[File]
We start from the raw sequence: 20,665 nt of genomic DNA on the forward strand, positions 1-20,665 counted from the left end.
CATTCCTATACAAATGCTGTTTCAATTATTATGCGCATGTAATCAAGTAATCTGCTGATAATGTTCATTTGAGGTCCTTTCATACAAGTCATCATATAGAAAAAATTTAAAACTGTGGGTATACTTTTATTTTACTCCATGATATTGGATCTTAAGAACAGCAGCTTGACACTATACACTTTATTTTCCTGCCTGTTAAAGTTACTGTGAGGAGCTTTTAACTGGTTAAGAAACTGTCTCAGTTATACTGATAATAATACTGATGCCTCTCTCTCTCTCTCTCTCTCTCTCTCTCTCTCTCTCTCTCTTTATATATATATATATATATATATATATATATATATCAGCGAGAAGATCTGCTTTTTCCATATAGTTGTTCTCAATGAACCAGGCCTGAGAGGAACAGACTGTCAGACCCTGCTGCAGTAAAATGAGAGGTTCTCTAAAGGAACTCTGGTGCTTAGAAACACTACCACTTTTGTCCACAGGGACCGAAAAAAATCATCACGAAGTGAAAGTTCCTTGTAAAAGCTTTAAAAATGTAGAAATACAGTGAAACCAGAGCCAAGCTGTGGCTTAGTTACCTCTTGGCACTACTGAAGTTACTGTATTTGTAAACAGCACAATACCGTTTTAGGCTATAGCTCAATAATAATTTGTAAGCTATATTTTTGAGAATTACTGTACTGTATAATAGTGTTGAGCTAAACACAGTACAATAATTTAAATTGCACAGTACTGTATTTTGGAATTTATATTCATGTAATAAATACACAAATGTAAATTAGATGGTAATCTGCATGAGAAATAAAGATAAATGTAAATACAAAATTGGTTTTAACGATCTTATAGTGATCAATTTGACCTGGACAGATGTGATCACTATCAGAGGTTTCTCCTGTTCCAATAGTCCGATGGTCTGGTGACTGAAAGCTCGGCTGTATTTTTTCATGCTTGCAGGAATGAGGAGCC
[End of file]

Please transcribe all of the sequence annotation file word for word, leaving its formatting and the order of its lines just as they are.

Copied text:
We start from the raw sequence: 20,665 nt of genomic DNA on the forward strand, positions 1-20,665 counted from the left end.
CATTCCTATACAAATGCTGTTTCAATTATTATGCGCATGTAATCAAGTAATCTGCTGATAATGTTCATTTGAGGTCCTTTCATACAAGTCATCATATAGAAAAAATTTAAAACTGTGGGTATACTTTTATTTTACTCCATGATATTGGATCTTAAGAACAGCAGCTTGACACTATACACTTTATTTTCCTGCCTGTTAAAGTTACTGTGAGGAGCTTTTAACTGGTTAAGAAACTGTCTCAGTTATACTGATAATAATACTGATGCCTCTCTCTCTCTCTCTCTCTCTCTCTCTCTCTCTCTCTCTCTTTATATATATATATATATATATATATATATATATATCAGCGAGAAGATCTGCTTTTTCCATATAGTTGTTCTCAATGAACCAGGCCTGAGAGGAACAGACTGTCAGACCCTGCTGCAGTAAAATGAGAGGTTCTCTAAAGGAACTCTGGTGCTTAGAAACACTACCACTTTTGTCCACAGGGACCGAAAAAAATCATCACGAAGTGAAAGTTCCTTGTAAAAGCTTTAAAAATGTAGAAATACAGTGAAACCAGAGCCAAGCTGTGGCTTAGTTACCTCTTGGCACTACTGAAGTTACTGTATTTGTAAACAGCACAATACCGTTTTAGGCTATAGCTCAATAATAATTTGTAAGCTATATTTTTGAGAATTACTGTACTGTATAATAGTGTTGAGCTAAACACAGTACAATAATTTAAATTGCACAGTACTGTATTTTGGAATTTATATTCATGTAATAAATACACAAATGTAAATTAGATGGTAATCTGCATGAGAAATAAAGATAAATGTAAATACAAAATTGGTTTTAACGATCTTATAGTGATCAATTTGACCTGGACAGATGTGATCACTATCAGAGGTTTCTCCTGTTCCAATAGTCCGATGGTCTGGTGACTGAAAGCTCGGCTGTATTTTTTCATGCTTGCAGGAATGAGGAGCC